New Castle News


May 20, 2014

Photo Gallery, Story: Summer food program kicked off

NEW CASTLE — Where do children on free and reduced school lunch programs eat during the summer?

This question haunts school and federal officials. As a result, government and private groups have been partnering for years to provide low-income children with summer meals.

The kickoff  was Monday at George Washington Intermediate Elementary School on Euclid Avenue. Students each received a drawstring sack from Christina Winniewicz of the Pittsburgh Food Bank filled with information about the Summer Food Service Program sites.

Participating community groups also had activities and literature about their food programs. Several adults dressed as peasants and princesses for the event, which was themed “Fables and Fairytales.”

Students could get temporary tattoos and yarn bracelets, play games and golf, make stone soup and take part in other activities.

Kevin Concannon, the U.S. Department of Agriculture undersecretary for food, nutrition and consumer services, also attended Monday’s event. He said publicizing the program is crucial because “summertime is the most likely time for children to go hungry.”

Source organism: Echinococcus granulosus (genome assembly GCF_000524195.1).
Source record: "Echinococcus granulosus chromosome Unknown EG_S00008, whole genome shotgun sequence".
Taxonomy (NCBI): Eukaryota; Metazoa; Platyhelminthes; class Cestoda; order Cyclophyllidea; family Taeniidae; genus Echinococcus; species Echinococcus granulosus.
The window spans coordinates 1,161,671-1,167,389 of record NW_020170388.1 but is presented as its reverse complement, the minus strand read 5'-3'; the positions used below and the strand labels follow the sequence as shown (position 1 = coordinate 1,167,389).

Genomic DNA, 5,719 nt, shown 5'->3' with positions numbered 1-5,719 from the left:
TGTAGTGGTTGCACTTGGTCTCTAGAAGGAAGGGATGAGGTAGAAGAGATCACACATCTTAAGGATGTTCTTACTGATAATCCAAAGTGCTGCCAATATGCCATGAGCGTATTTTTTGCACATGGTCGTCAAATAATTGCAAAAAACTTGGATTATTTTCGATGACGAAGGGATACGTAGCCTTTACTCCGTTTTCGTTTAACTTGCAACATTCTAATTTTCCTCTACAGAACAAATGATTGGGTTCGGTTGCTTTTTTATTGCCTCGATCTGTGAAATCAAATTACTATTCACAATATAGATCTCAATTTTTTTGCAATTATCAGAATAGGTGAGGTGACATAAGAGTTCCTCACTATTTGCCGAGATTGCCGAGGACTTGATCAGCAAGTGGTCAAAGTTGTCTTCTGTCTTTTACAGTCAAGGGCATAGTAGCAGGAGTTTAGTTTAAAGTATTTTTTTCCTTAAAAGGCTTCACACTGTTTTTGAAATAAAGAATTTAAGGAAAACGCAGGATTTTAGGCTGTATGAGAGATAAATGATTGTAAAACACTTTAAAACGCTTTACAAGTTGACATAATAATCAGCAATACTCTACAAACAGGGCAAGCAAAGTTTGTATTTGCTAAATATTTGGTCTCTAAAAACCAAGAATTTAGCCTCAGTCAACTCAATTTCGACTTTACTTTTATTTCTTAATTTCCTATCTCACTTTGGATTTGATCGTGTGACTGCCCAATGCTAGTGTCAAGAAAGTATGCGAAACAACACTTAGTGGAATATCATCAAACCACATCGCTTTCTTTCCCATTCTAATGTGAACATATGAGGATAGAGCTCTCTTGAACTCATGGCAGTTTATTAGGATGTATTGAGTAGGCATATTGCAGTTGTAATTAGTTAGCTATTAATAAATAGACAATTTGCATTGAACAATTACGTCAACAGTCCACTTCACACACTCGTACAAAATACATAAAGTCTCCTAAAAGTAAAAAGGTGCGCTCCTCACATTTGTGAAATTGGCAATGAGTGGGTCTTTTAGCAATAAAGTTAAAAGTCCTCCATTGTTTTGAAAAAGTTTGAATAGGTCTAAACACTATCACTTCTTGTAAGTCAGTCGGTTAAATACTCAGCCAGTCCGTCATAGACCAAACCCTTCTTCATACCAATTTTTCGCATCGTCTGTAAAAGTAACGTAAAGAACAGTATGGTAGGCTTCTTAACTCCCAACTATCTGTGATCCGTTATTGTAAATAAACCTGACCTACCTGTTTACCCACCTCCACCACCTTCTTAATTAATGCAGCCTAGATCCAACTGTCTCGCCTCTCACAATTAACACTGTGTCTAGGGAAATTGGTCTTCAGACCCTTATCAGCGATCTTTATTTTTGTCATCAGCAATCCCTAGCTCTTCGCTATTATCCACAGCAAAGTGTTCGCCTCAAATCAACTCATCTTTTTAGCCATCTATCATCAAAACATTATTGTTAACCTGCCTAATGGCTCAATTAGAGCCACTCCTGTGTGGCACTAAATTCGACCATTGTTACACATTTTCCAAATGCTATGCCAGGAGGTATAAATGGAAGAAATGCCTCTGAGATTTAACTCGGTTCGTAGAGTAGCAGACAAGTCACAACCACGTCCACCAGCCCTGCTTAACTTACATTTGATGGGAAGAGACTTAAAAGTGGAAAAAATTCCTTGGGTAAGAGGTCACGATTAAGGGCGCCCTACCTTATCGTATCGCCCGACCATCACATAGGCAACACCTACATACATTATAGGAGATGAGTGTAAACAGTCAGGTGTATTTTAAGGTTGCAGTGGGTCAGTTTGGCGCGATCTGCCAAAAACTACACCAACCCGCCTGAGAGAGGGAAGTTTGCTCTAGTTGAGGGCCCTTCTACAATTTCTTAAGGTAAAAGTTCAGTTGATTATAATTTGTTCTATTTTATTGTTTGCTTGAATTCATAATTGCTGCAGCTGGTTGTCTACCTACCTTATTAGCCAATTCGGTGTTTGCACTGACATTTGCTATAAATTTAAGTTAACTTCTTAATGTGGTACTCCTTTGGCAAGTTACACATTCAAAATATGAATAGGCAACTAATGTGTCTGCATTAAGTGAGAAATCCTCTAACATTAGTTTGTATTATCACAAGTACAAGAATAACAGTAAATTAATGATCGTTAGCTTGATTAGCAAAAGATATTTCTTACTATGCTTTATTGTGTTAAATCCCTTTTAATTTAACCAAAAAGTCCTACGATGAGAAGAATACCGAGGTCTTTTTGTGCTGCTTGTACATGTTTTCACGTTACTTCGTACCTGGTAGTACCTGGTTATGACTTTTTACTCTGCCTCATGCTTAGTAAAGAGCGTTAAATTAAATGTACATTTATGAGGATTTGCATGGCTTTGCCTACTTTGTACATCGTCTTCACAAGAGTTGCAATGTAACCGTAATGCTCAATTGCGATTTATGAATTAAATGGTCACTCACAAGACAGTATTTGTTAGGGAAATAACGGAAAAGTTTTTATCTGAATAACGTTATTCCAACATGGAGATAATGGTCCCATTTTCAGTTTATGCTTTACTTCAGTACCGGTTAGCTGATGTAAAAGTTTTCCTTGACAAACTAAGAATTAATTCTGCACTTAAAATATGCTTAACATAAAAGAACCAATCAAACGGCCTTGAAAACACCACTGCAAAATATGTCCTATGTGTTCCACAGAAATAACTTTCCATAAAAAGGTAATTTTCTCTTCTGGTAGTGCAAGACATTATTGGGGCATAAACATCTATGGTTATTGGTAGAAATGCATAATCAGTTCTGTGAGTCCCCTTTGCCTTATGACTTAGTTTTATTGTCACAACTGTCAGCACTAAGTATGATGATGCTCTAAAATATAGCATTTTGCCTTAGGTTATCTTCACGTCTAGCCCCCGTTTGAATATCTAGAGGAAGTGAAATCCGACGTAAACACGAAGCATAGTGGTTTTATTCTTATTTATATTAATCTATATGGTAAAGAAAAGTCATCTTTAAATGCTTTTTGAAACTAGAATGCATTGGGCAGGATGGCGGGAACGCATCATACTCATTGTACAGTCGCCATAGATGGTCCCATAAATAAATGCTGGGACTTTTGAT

Concannon said more than 600,000 Pennsylvania children take part in free and reduced school lunches based on family income adding that last summer, 125,000 went to summer feeding programs around the state. The federal program reimburses the state, which then reimburses local groups for providing healthy food in low-income communities, he said.

There is no paperwork. Children ages 1 to 18 just need to show up at one of the sites.

Joe Anderson, principal of George Washington, said the program is especially dear to his heart because he had worked at several summer feeding playground sites when he was a college student in the 1990s.

He said that at George Washington, more than 70 percent of the students receive free or reduced lunches. Whether those students will eat regularly during the summer is worrisome, he said.

“We’re going to let these kids go in two weeks,” he said, “this gives us peace of mind.”

Some of the food sites include Ben Franklin, Gettings Annex, Neshannock Village, Crestview Gardens, Westview Terrace, Grant Street Center, Harbor Heights, Croton United Methodist Church, Highland Presbyterian Church, Church of Genesis, New Castle Library, Bible Way Church, Big Run, Heritage Hills, Walker House, Sankey Center, Ellwood City Early Learning Center, Villa Maria Education Center Grow Camp and the Hoyt Children’s Summer Art Camp.

Enrollment is necessary at the Hoyt and at Villa Maria. Most of the other sites will provide lunch weekdays from June 9 to Aug. 22. Some sites also will provide breakfast.

More information about the program is available by calling the 211 United Way Hotline.

(To view a photo gallery from the event, CLICK HERE.)


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